The month of February brought record breaking frigid temps, causing rolling blackouts and icy streets, which left most of the north American population feeling much like the recently discovered creatures that live 3,000 feet below the icy floor of Antarctica—in the dark, and cold.
A team of marine biologists and geologists drilled through 2,860 feet of solid ice, and then lowered a camera a further 1,549 feet of water. Their original intent was to collect samples of the sea floor, but the team ended up with a strange new discovery a half-mile under the Filchner-Ronne Ice Shelf.
“We were expecting to retrieve a sediment core from under the ice shelf, so it came as a bit of a surprise when we hit the boulder and saw from the video footage that there were animals living on it,” Dr. James Smith, a biologist at the British Antarctic Survey and co-authored the studies of their findings that were published in the journal “Frontiers in Marine Science.”
The creatures discovered are called filter feeders because they strain food particles from the water, and are attached to a boulder. The discovery, according to Marine Biologist Huw Griffiths says discovering these kinds of creatures at such a depth is unprecedented because it has never happened before. Another exceptional thing about this discovery, aside the depth, is the temperature. Griffiths says the water temperature was near freezing and the nearest source of photosynthetic life is more than 930 miles upstream.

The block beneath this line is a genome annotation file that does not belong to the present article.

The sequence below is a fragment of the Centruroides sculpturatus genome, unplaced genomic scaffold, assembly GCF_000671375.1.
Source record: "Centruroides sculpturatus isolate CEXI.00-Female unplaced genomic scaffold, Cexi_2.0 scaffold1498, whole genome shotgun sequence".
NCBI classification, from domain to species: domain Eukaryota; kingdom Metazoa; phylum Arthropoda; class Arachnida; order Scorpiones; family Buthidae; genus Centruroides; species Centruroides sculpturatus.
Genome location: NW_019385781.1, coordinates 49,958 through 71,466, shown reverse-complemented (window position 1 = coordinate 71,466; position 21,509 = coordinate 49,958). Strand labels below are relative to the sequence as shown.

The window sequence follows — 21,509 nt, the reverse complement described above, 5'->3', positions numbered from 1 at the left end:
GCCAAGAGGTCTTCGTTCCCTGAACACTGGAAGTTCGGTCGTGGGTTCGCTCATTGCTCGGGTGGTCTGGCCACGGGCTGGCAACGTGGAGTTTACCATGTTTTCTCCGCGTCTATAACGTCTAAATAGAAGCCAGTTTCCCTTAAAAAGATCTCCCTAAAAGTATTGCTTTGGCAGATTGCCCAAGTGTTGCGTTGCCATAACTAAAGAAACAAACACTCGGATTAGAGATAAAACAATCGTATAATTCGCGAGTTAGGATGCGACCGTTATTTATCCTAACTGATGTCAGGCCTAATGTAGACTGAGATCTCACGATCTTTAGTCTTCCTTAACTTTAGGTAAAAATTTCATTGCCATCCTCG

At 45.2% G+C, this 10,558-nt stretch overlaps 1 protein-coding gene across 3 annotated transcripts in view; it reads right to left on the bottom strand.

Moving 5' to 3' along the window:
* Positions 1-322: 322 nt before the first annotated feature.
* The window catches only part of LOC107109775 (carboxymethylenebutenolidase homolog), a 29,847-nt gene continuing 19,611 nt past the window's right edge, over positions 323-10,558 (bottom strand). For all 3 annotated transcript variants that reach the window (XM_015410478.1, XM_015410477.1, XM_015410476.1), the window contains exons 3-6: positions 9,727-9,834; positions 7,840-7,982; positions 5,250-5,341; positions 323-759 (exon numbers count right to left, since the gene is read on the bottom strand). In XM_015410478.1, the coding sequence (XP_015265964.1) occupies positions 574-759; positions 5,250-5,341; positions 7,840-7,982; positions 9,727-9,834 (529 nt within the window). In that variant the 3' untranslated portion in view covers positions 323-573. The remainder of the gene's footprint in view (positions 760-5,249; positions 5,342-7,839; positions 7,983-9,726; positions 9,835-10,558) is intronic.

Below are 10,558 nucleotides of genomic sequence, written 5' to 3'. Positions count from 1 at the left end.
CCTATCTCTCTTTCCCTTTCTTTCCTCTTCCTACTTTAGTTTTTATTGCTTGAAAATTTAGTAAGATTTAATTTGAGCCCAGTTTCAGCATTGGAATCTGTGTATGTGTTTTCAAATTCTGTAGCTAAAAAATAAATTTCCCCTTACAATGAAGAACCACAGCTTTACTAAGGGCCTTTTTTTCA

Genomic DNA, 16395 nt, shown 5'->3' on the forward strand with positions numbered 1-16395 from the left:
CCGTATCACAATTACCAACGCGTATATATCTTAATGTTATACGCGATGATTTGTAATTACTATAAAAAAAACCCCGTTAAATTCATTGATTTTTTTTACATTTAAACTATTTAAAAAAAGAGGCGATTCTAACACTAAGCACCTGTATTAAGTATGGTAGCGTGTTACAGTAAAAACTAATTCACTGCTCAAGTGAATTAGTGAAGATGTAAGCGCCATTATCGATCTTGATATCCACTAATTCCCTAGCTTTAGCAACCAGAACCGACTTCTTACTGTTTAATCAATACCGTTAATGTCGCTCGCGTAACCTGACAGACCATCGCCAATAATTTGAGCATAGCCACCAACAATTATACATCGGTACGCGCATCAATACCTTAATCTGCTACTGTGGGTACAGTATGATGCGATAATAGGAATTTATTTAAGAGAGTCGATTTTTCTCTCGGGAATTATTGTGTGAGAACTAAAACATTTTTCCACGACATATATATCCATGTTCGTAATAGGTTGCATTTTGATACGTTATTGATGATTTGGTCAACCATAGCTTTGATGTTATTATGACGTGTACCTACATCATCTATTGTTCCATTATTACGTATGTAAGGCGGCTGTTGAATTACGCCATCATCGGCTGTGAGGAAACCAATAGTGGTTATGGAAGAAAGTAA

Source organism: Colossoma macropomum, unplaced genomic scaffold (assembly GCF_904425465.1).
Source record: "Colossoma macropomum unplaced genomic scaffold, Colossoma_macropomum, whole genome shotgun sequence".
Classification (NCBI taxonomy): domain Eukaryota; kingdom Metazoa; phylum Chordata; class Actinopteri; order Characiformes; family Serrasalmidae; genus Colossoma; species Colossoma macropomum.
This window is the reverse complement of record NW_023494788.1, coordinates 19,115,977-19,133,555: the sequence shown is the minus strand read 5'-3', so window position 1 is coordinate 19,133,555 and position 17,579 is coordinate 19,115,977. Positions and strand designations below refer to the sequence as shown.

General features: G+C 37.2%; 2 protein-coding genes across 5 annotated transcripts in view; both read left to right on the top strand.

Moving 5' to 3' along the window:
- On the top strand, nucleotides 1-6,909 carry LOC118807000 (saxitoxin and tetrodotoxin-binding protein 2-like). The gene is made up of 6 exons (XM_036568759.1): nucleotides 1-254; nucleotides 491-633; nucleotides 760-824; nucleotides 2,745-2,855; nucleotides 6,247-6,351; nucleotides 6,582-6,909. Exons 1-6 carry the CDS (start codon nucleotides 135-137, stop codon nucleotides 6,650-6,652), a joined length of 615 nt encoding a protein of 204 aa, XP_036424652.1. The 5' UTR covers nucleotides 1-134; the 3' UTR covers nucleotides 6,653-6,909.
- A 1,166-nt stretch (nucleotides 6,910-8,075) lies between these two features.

“The area underneath these giant floating ice shelves is probably one of the least-known habitats on Earth,” said Griffiths in a Twitter video. “We really don’t know that much. And the total area that human beings have seen under the ice shelves adds up to about the size of a tennis court.”
Oftentimes, scientists have explored creatures that inhabit right under the ice sheets, such as worms, krill and jellyfish. Now that the scientists have discovered living creatures further down than they ever expected, they face a new challenge, such as how to reach them and study them close-up.
“Our discovery raises so many more questions than it answers, such as how did they get there?” Dr. Griffiths discusses in a press release, “What are they eating? How long have they been there? How common are these boulders covered in life? Are these the same species as we see outside the ice shelf, or are they new species? And what would happen to these communities if the ice shelf collapsed?”